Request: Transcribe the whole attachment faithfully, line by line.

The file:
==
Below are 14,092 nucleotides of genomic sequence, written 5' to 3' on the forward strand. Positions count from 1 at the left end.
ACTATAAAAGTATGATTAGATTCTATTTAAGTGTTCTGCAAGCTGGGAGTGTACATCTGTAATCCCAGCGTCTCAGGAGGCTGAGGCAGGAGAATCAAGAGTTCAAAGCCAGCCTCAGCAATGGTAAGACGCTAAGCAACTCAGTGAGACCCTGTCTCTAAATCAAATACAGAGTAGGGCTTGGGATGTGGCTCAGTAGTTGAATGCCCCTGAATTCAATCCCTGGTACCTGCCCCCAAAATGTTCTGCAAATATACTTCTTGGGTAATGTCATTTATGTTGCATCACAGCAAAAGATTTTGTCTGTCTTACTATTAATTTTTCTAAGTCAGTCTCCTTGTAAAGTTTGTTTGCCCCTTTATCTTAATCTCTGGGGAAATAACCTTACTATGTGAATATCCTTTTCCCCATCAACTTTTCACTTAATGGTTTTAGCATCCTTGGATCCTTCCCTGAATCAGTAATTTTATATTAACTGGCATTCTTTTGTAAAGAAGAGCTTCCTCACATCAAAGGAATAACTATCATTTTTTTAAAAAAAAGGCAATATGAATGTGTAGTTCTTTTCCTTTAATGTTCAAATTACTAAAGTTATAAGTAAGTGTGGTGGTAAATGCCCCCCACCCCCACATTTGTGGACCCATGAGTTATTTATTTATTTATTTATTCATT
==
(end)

Below are 14,092 nucleotides of genomic sequence, written 5' to 3' on the forward strand. Positions count from 1 at the left end.
ACTATAAAAGTATGATTAGATTCTATTTAAGTGTTCTGCAAGCTGGGAGTGTACATCTGTAATCCCAGCGTCTCAGGAGGCTGAGGCAGGAGAATCAAGAGTTCAAAGCCAGCCTCAGCAATGGTAAGACGCTAAGCAACTCAGTGAGACCCTGTCTCTAAATCAAATACAGAGTAGGGCTTGGGATGTGGCTCAGTAGTTGAATGCCCCTGAATTCAATCCCTGGTACCTGCCCCCAAAATGTTCTGCAAATATACTTCTTGGGTAATGTCATTTATGTTGCATCACAGCAAAAGATTTTGTCTGTCTTACTATTAATTTTTCTAAGTCAGTCTCCTTGTAAAGTTTGTTTGCCCCTTTATCTTAATCTCTGGGGAAATAACCTTACTATGTGAATATCCTTTTCCCCATCAACTTTTCACTTAATGGTTTTAGCATCCTTGGATCCTTCCCTGAATCAGTAATTTTATATTAACTGGCATTCTTTTGTAAAGAAGAGCTTCCTCACATCAAAGGAATAACTATCATTTTTTTAAAAAAAAGGCAATATGAATGTGTAGTTCTTTTCCTTTAATGTTCAAATTACTAAAGTTATAAGTAAGTGTGGTGGTAAATGCCCCCCACCCCCACATTTGTGGACCCATGAGTTATTTATTTATTTATTTATTCATT